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The Planet

Alaskan Senators Target Tongass

Alaska's own congressional delegates have launched a two-pronged attack on the state's 17-million acre Tongass National Forest, an ancient temperate rainforest that is home to brown bears, bald eagles, salmon and -- as a result of its natural splendor -- a booming tourism industry.

Sen. Ted Stevens (R-Alaska) inserted language in the Interior Appropriations bill that requires the U.S. Forest Service to dramatically increase clearcutting in the Tongass National Forest. Stevens' action, which ignored recent scientific findings about the dangers logging poses to wildlife in Southeast Alaska, would doom Forest Service efforts to protect Alaskan wildlife, say Club leaders. The bill is slated to reach President Clinton's desk this fall.

Meanwhile, Alaskan Sen. Frank Murkowski (R-Alaska) introduced S. 1054, a bill that would undo the land-use reforms of the Tongass Timber Reform Act. The 1990 law, which protects 1 million acres of the Tongass from commercial logging, mandated the Forest Service to alter its "timber first" management policies. Murkowski's bill would reverse that mandate by requiring the agency to permit enough clearcutting to provide 2,400 timber jobs.

Yet jobs are relatively plentiful in Southeast Alaska. The area's July unemployment rate was 5.2 percent, compared with 5.9 percent nationally.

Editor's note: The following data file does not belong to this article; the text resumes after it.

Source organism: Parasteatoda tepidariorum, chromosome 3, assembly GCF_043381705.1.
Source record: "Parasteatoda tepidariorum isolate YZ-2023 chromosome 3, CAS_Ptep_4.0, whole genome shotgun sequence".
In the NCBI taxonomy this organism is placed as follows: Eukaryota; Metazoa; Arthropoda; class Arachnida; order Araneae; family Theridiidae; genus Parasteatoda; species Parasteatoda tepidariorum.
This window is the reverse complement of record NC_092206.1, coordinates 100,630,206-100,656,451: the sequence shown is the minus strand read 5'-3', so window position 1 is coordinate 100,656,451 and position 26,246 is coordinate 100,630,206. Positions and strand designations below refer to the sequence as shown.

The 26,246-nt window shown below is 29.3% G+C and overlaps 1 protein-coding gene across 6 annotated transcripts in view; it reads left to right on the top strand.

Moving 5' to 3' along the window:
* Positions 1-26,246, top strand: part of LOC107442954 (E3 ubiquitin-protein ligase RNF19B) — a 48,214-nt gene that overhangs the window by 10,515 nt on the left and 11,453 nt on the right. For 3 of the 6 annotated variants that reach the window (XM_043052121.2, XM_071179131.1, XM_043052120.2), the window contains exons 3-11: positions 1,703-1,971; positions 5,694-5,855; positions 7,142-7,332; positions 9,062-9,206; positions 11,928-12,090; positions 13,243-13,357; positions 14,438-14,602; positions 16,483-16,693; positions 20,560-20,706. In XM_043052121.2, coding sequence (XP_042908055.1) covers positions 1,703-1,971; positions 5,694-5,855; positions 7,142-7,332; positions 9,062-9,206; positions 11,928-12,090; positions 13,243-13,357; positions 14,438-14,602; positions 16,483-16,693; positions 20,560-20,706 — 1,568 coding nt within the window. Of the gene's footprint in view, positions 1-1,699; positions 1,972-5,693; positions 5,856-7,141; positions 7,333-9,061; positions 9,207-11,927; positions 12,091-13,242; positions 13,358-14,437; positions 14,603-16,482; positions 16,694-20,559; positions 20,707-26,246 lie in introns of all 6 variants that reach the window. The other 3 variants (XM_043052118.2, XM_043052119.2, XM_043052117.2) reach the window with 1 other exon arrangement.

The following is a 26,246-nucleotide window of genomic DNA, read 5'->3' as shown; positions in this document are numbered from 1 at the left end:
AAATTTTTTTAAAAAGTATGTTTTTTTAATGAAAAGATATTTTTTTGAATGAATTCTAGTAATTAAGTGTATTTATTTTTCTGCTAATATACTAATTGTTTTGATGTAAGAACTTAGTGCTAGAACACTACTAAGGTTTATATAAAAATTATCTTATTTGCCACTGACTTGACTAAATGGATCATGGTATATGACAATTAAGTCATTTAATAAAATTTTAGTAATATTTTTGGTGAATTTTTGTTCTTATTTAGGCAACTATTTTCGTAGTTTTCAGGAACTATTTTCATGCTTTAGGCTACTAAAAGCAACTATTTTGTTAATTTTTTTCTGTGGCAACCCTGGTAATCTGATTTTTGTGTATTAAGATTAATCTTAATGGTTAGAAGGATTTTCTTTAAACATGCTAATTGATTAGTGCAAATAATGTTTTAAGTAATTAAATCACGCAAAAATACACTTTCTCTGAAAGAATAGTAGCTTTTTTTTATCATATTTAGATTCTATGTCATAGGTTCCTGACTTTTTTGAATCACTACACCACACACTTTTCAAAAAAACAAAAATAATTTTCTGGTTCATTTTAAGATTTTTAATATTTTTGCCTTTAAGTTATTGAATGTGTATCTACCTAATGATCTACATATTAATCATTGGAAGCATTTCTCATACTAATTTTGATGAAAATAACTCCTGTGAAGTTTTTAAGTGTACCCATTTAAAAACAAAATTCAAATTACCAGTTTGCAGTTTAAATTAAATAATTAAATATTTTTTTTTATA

Murkowski's bill would also remove permanent protection from 700,000 acres of the best Tongass fish and wildlife habitat areas, an unprecedented attempt to repeal congressional protection for public lands.

"If this bill passes, the Tongass will suffer the same tragic fate as the formerly magnificent forests of the Pacific Northwest," warned long-time Juneau resident and Alaska Chapter Conservation Chair Richard Hellard.

Opposition from environmentalists, sport and commercial fishers, hunters, the tourism industry and Alaska Gov. Tony Knowles has stalled the bill for now. But Murkowski is expected to produce another version of the legislation this fall.

To take action: Ask President Clinton to veto the Interior Appropriations bill that directs the Forest Service to increase clearcutting in the Tongass. Contact him at:

The White House,
1600 Pennsylvania Ave., NW,
Washington, DC 20500
or e-mail:

Urge your senators and representative to oppose legislation, including the Interior Appropriations bill, that weakens the Tongass Timber Reform Act of 1990. Also urge Interior Secretary Bruce Babbitt to protect the Tongass. Write him at:

U.S. Dept. of the Interior,
1849 C Street NW,
Mailstop 6229,
Washington, DC 20240

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